Patchwork Quilt Salutes Fallen U.S. Military Women
(September 22, 2008)
(Left to right) Donna J. Birtwistle, Mavis Olsen, Marlene Wallace and Penny Eakin stand before their patchwork quilt at the Women in Military Service for America Memorial, Sept. 17, 2008. The quilt honors military women who've died during the global war on terrorism. Defense Dept. photo by Gerry J. Gilmore
| ||WASHINGTON, Sept. 18, 2008|
A red, white and blue patchwork quilt commemorating the 113 U.S. military women who've died during the global war on terrorism was unveiled for public view at the Women in Military Service for America Memorial today.
The hand-sewn quilt features a stars-and-stripes motif that displays the names of the fallen within the stripes. It was crafted by 10 women from several small communities in the Pacific Northwest, with additional support provided by another 16 women, also from Oregon or the state of Washington.Fourteen of these women traveled to Arlington National Cemetery to attend the unveiling ceremony held inside the women's memorial. The quilt will be displayed inside the memorial until January or so, when it will be taken for display at U.S. Department of Veterans Affairs hospitals.
|Retired Army Staff Sgt. Donna J. Birtwistle, a former military nurse from Moro, Ore., said she began thinking of making the quilt this spring after attending a military veterans group meeting. Then, she said, her community was saddened by the loss of Army Cpl. Jessica A. Ellis, who died in Iraq on May 11. Ellis was from Bend, Ore., about 135 miles south of Moro. |
Birtwistle, who sews, found a sponsor to provide the quilted material and solicited volunteers from across the area to cut and sew the cloth. Work began June 10 and the quilt was completed about a month later. Birtwistle eventually contacted the women's memorial to see if the quilt could be displayed there.
The colorful quilt “is all hand-made,” Birtwistle said proudly. It's important to honor military women who've fallen in conflict, she said, because they, too, serve in harm's way alongside their male counterparts.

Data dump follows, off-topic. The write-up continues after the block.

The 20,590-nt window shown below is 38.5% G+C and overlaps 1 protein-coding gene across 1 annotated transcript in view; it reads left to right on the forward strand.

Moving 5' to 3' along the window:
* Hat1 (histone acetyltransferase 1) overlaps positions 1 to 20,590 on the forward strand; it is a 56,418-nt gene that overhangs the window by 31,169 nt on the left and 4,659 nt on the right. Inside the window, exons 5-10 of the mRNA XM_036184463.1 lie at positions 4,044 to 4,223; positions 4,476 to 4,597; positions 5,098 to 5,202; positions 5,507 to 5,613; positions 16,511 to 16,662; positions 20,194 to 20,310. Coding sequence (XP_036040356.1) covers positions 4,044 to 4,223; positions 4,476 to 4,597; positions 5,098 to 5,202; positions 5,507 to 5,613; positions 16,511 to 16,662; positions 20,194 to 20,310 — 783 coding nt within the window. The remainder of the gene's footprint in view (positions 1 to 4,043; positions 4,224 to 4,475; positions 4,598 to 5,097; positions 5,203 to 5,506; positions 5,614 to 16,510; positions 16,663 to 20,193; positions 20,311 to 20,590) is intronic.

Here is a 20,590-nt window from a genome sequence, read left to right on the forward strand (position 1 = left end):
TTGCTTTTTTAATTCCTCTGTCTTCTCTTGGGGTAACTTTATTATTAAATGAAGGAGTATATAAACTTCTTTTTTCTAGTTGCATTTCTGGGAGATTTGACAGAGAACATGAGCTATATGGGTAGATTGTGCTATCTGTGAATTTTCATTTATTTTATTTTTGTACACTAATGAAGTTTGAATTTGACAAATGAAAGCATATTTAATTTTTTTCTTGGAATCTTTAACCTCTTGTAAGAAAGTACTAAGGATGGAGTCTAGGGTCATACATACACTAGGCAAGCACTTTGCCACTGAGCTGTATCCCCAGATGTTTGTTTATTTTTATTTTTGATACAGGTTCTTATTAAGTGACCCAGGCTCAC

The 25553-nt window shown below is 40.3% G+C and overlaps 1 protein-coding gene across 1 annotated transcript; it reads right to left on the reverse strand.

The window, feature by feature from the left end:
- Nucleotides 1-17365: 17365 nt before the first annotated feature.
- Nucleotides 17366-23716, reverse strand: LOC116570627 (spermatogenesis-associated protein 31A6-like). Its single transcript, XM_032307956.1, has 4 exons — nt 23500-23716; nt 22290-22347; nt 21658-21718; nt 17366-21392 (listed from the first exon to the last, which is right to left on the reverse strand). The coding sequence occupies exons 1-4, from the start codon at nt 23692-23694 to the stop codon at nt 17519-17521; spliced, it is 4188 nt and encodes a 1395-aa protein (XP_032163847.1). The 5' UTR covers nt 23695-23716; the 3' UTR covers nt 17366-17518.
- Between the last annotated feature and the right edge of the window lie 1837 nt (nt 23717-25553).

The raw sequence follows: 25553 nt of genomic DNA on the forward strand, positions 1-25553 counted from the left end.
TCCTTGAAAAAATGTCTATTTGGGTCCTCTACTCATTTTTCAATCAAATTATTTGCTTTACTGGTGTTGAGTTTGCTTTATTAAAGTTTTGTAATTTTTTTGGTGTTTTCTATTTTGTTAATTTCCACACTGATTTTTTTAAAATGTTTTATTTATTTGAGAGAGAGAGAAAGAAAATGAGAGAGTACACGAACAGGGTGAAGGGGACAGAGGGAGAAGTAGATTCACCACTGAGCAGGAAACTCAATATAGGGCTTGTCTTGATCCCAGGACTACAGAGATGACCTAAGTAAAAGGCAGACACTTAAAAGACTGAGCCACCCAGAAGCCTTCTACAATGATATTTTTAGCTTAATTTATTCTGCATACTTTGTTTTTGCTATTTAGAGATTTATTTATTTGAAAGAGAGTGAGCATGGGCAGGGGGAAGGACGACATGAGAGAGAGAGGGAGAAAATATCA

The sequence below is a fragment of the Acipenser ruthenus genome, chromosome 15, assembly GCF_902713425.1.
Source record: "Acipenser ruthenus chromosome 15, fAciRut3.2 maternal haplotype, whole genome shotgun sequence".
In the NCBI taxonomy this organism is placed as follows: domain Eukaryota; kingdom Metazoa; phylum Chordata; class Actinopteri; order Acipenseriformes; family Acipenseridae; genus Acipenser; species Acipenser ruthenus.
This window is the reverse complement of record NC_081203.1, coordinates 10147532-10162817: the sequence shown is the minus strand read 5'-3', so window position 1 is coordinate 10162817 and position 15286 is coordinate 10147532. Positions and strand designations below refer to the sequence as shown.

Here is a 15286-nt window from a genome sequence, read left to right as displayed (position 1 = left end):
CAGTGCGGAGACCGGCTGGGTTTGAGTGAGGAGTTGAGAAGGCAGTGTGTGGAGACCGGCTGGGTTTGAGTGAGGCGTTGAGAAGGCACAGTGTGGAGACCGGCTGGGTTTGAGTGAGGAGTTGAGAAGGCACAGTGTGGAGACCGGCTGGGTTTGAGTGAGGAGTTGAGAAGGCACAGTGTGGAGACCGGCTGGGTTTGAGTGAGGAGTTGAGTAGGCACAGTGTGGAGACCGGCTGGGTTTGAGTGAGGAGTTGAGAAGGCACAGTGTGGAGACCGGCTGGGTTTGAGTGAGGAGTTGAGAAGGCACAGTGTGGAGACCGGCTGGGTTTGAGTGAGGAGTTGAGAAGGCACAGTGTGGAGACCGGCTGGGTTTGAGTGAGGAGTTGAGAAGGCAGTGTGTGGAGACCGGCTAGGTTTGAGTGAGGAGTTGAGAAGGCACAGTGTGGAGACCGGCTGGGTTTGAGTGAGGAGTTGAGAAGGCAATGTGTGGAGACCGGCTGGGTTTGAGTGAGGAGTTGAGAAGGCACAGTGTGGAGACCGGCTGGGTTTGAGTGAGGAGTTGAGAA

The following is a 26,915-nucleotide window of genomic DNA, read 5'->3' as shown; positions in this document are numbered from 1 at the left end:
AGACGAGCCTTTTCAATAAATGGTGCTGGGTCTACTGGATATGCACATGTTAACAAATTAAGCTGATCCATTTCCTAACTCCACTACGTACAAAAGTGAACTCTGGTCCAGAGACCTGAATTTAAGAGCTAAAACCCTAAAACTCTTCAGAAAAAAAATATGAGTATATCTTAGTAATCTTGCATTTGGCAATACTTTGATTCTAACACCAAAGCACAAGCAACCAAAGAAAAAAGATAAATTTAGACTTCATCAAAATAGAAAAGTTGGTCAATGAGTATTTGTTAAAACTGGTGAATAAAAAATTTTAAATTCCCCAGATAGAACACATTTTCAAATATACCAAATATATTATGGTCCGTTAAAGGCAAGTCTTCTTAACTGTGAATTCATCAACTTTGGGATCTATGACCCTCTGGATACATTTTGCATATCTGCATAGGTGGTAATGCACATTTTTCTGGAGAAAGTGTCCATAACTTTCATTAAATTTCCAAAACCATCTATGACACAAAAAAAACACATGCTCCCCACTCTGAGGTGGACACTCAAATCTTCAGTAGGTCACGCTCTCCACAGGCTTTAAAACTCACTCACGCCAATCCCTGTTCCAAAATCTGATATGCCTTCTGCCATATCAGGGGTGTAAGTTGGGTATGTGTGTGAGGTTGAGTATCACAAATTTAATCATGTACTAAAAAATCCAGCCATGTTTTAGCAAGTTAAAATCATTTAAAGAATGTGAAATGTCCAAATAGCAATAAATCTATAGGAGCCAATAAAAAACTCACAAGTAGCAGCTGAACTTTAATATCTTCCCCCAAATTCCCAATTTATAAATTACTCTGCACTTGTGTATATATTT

“They are just as tough and just as hardy as the men are,” Birtwistle said of military women.
Mary Anne Macnab from Wasco, Ore., said the quilt also was created to comfort grieving families and “to honor these women who've made the ultimate sacrifice.”
Other women involved in the quilting project who attended the ceremony included Mary Lou Massie and Marlene Wallace of Wasco; Sharon Simantel, Mavis Olsen, Sheila Weber and Marylea Sanders of Moro; Elizabeth Hazel, Camille Hurd and Linda Simkus of Goldendale, Wash.; Penny Eakin of Grass Valley, Ore.; and Julie Cordahl of Cle Elum, Wash.
Retired Air Force Brig. Gen. Wilma L. Vaught, president of the Women's Memorial Foundation, thanked the women for the quilt and for their efforts on behalf of military women.
“We are just grateful that your towns had the foresight to let all of you come who have worked on this quilt, so that you could be here and see it go on display here,” Vaught told the women.
Vaught then introduced Army Brig. Gen. Loree K. Sutton, a long-time supporter of the women's memorial. Sutton is the director of the Defense Center of Excellence for Psychological Health and Traumatic Brain Injury.
Sutton saluted the quilters' efforts to honor fallen military women.
“Let us renew our dedication to making their sacrifices count,” Sutton said. “We shall always remember.”
By Gerry J. Gilmore
American Forces Press Service
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